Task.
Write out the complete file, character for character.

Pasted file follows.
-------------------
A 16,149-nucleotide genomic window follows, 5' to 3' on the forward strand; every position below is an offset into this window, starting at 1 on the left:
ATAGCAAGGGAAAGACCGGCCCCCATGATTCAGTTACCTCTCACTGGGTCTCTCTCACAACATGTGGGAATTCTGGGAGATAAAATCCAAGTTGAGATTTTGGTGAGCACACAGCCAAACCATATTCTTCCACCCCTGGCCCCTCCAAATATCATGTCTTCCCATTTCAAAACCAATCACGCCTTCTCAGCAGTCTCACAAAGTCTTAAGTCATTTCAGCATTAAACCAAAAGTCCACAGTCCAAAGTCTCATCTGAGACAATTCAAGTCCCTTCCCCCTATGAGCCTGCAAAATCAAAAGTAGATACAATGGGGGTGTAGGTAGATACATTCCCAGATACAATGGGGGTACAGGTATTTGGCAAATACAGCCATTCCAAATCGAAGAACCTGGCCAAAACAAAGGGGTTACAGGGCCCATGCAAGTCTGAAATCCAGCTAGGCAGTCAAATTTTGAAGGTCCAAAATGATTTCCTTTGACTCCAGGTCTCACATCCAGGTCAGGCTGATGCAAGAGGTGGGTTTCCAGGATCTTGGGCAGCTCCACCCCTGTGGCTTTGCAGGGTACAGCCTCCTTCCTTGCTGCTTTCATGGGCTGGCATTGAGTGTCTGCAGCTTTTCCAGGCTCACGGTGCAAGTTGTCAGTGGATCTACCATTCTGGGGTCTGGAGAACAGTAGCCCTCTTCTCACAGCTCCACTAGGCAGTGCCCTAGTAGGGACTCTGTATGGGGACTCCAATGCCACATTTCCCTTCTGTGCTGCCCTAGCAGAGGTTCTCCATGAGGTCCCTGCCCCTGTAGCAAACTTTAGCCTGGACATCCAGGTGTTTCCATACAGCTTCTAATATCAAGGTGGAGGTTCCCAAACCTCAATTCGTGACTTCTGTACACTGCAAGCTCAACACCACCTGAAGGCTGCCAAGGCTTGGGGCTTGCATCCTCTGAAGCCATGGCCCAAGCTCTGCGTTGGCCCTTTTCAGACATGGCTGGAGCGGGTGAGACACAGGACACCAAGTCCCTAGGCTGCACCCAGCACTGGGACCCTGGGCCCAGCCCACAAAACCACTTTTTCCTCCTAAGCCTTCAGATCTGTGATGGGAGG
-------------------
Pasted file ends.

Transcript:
A 16,149-nucleotide genomic window follows, 5' to 3' on the forward strand; every position below is an offset into this window, starting at 1 on the left:
ATAGCAAGGGAAAGACCGGCCCCCATGATTCAGTTACCTCTCACTGGGTCTCTCTCACAACATGTGGGAATTCTGGGAGATAAAATCCAAGTTGAGATTTTGGTGAGCACACAGCCAAACCATATTCTTCCACCCCTGGCCCCTCCAAATATCATGTCTTCCCATTTCAAAACCAATCACGCCTTCTCAGCAGTCTCACAAAGTCTTAAGTCATTTCAGCATTAAACCAAAAGTCCACAGTCCAAAGTCTCATCTGAGACAATTCAAGTCCCTTCCCCCTATGAGCCTGCAAAATCAAAAGTAGATACAATGGGGGTGTAGGTAGATACATTCCCAGATACAATGGGGGTACAGGTATTTGGCAAATACAGCCATTCCAAATCGAAGAACCTGGCCAAAACAAAGGGGTTACAGGGCCCATGCAAGTCTGAAATCCAGCTAGGCAGTCAAATTTTGAAGGTCCAAAATGATTTCCTTTGACTCCAGGTCTCACATCCAGGTCAGGCTGATGCAAGAGGTGGGTTTCCAGGATCTTGGGCAGCTCCACCCCTGTGGCTTTGCAGGGTACAGCCTCCTTCCTTGCTGCTTTCATGGGCTGGCATTGAGTGTCTGCAGCTTTTCCAGGCTCACGGTGCAAGTTGTCAGTGGATCTACCATTCTGGGGTCTGGAGAACAGTAGCCCTCTTCTCACAGCTCCACTAGGCAGTGCCCTAGTAGGGACTCTGTATGGGGACTCCAATGCCACATTTCCCTTCTGTGCTGCCCTAGCAGAGGTTCTCCATGAGGTCCCTGCCCCTGTAGCAAACTTTAGCCTGGACATCCAGGTGTTTCCATACAGCTTCTAATATCAAGGTGGAGGTTCCCAAACCTCAATTCGTGACTTCTGTACACTGCAAGCTCAACACCACCTGAAGGCTGCCAAGGCTTGGGGCTTGCATCCTCTGAAGCCATGGCCCAAGCTCTGCGTTGGCCCTTTTCAGACATGGCTGGAGCGGGTGAGACACAGGACACCAAGTCCCTAGGCTGCACCCAGCACTGGGACCCTGGGCCCAGCCCACAAAACCACTTTTTCCTCCTAAGCCTTCAGATCTGTGATGGGAGG